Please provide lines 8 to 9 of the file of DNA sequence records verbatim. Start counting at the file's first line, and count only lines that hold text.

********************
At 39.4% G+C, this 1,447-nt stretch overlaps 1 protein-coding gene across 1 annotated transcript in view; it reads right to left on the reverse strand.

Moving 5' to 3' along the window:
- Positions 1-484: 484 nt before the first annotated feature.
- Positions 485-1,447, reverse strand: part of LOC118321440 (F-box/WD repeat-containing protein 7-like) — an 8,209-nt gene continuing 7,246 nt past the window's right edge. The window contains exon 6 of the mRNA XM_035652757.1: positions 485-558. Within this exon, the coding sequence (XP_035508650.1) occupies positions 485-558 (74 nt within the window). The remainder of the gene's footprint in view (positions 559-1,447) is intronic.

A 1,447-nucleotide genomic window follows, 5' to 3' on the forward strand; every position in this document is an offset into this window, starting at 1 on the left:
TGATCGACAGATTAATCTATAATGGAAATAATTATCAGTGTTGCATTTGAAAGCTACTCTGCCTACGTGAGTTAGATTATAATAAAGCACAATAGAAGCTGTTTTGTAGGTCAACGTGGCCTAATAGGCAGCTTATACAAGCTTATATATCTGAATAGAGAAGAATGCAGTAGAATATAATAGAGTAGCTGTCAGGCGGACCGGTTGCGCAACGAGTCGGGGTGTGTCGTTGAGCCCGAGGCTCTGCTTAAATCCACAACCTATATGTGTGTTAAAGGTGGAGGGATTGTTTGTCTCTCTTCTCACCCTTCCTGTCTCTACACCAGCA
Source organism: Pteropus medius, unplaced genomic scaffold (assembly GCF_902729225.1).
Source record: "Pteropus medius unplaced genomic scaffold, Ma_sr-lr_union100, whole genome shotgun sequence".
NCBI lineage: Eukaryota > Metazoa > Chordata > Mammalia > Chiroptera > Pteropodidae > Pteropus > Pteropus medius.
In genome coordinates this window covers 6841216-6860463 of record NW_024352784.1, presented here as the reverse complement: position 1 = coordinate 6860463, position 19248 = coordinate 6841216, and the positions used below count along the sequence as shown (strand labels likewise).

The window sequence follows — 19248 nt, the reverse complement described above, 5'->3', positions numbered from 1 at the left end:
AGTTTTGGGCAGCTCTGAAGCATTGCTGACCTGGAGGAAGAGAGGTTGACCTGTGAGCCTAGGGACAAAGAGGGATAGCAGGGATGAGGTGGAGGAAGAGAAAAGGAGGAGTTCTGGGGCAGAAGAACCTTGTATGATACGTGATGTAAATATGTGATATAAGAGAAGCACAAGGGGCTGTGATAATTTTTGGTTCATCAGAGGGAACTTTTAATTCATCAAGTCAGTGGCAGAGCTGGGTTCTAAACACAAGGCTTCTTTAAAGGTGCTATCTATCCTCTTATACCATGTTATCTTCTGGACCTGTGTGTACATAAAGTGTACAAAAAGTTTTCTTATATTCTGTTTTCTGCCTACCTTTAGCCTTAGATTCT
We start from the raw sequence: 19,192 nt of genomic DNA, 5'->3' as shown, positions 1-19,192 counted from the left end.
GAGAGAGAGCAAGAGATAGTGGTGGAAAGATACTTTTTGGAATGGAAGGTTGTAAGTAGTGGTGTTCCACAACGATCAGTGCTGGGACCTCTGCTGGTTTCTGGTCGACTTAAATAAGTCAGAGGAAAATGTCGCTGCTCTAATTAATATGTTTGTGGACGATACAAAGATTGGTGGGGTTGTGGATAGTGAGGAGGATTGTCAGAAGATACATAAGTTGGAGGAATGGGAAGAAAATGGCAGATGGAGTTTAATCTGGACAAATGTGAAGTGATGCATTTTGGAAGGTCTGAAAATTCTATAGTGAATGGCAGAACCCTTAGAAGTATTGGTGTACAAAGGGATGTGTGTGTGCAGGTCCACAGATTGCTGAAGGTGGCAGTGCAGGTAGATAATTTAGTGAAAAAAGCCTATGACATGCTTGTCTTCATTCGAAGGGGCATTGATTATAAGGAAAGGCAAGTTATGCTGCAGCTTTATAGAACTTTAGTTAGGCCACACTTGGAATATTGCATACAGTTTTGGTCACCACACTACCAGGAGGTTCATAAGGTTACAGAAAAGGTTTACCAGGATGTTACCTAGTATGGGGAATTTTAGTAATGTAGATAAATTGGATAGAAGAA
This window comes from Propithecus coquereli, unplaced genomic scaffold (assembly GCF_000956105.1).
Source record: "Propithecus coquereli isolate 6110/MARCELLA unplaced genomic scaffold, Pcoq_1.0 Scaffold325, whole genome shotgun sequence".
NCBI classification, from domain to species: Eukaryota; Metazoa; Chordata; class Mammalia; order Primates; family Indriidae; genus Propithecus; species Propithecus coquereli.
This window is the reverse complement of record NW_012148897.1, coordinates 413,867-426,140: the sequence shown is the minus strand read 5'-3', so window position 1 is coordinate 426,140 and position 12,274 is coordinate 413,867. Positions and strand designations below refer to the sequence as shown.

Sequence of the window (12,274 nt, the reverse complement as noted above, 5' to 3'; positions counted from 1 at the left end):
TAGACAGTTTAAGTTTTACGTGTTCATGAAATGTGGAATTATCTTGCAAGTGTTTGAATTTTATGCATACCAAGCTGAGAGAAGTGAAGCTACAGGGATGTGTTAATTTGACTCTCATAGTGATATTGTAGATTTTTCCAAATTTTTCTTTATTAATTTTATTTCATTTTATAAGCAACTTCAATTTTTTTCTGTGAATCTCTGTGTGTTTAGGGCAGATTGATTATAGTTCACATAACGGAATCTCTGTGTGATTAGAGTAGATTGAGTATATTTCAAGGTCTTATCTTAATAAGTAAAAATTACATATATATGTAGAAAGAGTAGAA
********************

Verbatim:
Source record: "Pteropus medius unplaced genomic scaffold, Ma_sr-lr_union100, whole genome shotgun sequence".
NCBI lineage: Eukaryota > Metazoa > Chordata > Mammalia > Chiroptera > Pteropodidae > Pteropus > Pteropus medius.